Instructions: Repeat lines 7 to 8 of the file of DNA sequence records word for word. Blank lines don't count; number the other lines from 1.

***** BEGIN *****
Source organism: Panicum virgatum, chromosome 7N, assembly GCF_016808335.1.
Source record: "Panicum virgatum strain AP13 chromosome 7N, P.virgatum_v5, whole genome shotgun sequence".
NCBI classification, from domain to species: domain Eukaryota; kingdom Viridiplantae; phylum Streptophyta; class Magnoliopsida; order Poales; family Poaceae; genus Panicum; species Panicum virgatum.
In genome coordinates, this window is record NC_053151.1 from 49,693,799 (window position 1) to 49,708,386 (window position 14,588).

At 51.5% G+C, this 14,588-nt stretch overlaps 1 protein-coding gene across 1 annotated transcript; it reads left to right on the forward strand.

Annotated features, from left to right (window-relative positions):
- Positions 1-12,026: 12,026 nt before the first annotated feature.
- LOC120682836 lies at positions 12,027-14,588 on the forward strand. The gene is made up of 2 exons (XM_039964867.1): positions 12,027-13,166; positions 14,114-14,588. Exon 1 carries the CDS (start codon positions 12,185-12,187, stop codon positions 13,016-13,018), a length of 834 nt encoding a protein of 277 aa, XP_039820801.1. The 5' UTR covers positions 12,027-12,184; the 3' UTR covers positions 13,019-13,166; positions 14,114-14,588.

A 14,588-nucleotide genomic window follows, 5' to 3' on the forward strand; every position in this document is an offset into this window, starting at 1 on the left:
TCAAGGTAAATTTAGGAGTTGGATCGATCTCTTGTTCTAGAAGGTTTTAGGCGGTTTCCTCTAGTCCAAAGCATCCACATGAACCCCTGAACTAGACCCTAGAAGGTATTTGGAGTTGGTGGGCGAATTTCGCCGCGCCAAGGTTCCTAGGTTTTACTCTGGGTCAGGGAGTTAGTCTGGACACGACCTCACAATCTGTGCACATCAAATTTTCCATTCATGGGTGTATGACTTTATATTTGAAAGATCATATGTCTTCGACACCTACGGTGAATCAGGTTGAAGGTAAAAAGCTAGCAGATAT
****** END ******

- Positions 1-12,026: 12,026 nt before the first annotated feature.
- LOC120682836 lies at positions 12,027-14,588 on the forward strand. The gene is made up of 2 exons (XM_039964867.1): positions 12,027-13,166; positions 14,114-14,588. Exon 1 carries the CDS (start codon positions 12,185-12,187, stop codon positions 13,016-13,018), a length of 834 nt encoding a protein of 277 aa, XP_039820801.1. The 5' UTR covers positions 12,027-12,184; the 3' UTR covers positions 13,019-13,166; positions 14,114-14,588.